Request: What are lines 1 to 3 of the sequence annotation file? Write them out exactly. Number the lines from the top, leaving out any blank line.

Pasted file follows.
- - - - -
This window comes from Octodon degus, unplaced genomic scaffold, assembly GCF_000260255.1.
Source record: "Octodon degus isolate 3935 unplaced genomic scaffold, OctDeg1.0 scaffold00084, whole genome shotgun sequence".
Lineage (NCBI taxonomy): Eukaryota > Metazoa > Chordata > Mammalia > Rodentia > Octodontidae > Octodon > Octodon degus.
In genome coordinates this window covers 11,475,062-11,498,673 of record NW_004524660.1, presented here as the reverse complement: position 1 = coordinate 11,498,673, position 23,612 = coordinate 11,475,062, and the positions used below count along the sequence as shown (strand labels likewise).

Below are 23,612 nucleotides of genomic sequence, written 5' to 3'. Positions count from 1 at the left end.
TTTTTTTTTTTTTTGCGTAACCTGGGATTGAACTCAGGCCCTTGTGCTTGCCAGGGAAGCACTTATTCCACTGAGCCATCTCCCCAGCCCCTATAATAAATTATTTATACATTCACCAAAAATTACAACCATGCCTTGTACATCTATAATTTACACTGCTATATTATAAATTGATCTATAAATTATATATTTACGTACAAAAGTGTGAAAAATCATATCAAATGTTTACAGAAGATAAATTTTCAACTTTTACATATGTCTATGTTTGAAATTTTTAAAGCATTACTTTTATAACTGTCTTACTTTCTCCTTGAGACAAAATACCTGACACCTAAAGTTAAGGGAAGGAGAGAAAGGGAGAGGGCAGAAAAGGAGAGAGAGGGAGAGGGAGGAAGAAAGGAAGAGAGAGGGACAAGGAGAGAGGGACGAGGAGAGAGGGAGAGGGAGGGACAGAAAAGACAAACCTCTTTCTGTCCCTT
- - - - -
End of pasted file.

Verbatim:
This window comes from Octodon degus, unplaced genomic scaffold, assembly GCF_000260255.1.
Source record: "Octodon degus isolate 3935 unplaced genomic scaffold, OctDeg1.0 scaffold00084, whole genome shotgun sequence".
Lineage (NCBI taxonomy): Eukaryota > Metazoa > Chordata > Mammalia > Rodentia > Octodontidae > Octodon > Octodon degus.